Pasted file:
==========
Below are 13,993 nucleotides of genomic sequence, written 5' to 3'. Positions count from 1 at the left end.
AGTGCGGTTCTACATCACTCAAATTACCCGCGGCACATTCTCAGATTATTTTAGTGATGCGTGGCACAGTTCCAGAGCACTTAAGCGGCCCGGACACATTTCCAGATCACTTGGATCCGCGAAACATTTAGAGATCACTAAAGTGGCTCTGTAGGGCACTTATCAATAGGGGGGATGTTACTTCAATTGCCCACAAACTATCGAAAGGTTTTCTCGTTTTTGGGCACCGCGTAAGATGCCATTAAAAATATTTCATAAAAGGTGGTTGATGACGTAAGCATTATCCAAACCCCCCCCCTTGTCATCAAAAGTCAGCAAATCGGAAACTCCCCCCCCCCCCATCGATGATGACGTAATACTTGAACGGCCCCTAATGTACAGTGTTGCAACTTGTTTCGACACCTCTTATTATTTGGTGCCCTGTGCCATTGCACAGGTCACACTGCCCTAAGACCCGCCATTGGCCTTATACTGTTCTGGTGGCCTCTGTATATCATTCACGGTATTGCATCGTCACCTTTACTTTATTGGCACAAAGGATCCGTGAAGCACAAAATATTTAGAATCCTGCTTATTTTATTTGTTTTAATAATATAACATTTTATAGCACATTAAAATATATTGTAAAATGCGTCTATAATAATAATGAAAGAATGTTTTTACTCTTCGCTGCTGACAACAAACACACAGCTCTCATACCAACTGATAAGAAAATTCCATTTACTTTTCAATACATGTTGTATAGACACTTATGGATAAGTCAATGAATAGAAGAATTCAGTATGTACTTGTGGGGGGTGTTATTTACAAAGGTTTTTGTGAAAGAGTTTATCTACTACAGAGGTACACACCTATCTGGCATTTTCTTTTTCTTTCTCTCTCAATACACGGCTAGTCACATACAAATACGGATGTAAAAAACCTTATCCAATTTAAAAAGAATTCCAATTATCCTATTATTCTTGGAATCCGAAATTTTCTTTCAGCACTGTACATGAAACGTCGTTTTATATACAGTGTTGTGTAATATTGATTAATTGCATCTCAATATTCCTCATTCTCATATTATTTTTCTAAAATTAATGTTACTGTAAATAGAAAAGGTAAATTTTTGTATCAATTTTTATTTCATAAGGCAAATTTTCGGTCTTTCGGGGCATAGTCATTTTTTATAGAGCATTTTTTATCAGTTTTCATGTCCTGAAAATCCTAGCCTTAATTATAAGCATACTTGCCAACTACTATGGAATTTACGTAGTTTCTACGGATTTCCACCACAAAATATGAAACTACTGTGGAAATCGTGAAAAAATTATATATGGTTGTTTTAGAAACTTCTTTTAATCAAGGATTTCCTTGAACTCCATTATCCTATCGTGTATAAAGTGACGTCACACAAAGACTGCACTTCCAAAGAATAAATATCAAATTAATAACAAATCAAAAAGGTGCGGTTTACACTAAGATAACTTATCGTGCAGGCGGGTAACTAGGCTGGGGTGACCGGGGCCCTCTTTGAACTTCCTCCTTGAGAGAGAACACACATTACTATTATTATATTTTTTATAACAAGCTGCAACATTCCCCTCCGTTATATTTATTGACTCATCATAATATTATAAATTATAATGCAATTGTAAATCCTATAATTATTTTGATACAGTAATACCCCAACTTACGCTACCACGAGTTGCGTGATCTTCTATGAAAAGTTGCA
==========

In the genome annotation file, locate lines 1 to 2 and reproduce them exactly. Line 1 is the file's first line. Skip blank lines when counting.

Below are 13,993 nucleotides of genomic sequence, written 5' to 3'. Positions count from 1 at the left end.
AGTGCGGTTCTACATCACTCAAATTACCCGCGGCACATTCTCAGATTATTTTAGTGATGCGTGGCACAGTTCCAGAGCACTTAAGCGGCCCGGACACATTTCCAGATCACTTGGATCCGCGAAACATTTAGAGATCACTAAAGTGGCTCTGTAGGGCACTTATCAATAGGGGGGATGTTACTTCAATTGCCCACAAACTATCGAAAGGTTTTCTCGTTTTTGGGCACCGCGTAAGATGCCATTAAAAATATTTCATAAAAGGTGGTTGATGACGTAAGCATTATCCAAACCCCCCCCCTTGTCATCAAAAGTCAGCAAATCGGAAACTCCCCCCCCCCCCATCGATGATGACGTAATACTTGAACGGCCCCTAATGTACAGTGTTGCAACTTGTTTCGACACCTCTTATTATTTGGTGCCCTGTGCCATTGCACAGGTCACACTGCCCTAAGACCCGCCATTGGCCTTATACTGTTCTGGTGGCCTCTGTATATCATTCACGGTATTGCATCGTCACCTTTACTTTATTGGCACAAAGGATCCGTGAAGCACAAAATATTTAGAATCCTGCTTATTTTATTTGTTTTAATAATATAACATTTTATAGCACATTAAAATATATTGTAAAATGCGTCTATAATAATAATGAAAGAATGTTTTTACTCTTCGCTGCTGACAACAAACACACAGCTCTCATACCAACTGATAAGAAAATTCCATTTACTTTTCAATACATGTTGTATAGACACTTATGGATAAGTCAATGAATAGAAGAATTCAGTATGTACTTGTGGGGGGTGTTATTTACAAAGGTTTTTGTGAAAGAGTTTATCTACTACAGAGGTACACACCTATCTGGCATTTTCTTTTTCTTTCTCTCTCAATACACGGCTAGTCACATACAAATACGGATGTAAAAAACCTTATCCAATTTAAAAAGAATTCCAATTATCCTATTATTCTTGGAATCCGAAATTTTCTTTCAGCACTGTACATGAAACGTCGTTTTATATACAGTGTTGTGTAATATTGATTAATTGCATCTCAATATTCCTCATTCTCATATTATTTTTCTAAAATTAATGTTACTGTAAATAGAAAAGGTAAATTTTTGTATCAATTTTTATTTCATAAGGCAAATTTTCGGTCTTTCGGGGCATAGTCATTTTTTATAGAGCATTTTTTATCAGTTTTCATGTCCTGAAAATCCTAGCCTTAATTATAAGCATACTTGCCAACTACTATGGAATTTACGTAGTTTCTACGGATTTCCACCACAAAATATGAAACTACTGTGGAAATCGTGAAAAAATTATATATGGTTGTTTTAGAAACTTCTTTTAATCAAGGATTTCCTTGAACTCCATTATCCTATCGTGTATAAAGTGACGTCACACAAAGACTGCACTTCCAAAGAATAAATATCAAATTAATAACAAATCAAAAAGGTGCGGTTTACACTAAGATAACTTATCGTGCAGGCGGGTAACTAGGCTGGGGTGACCGGGGCCCTCTTTGAACTTCCTCCTTGAGAGAGAACACACATTACTATTATTATATTTTTTATAACAAGCTGCAACATTCCCCTCCGTTATATTTATTGACTCATCATAATATTATAAATTATAATGCAATTGTAAATCCTATAATTATTTTGATACAGTAATACCCCAACTTACGCTACCACGAGTTGCGTGATCTTCTATGAAAAGTTGCA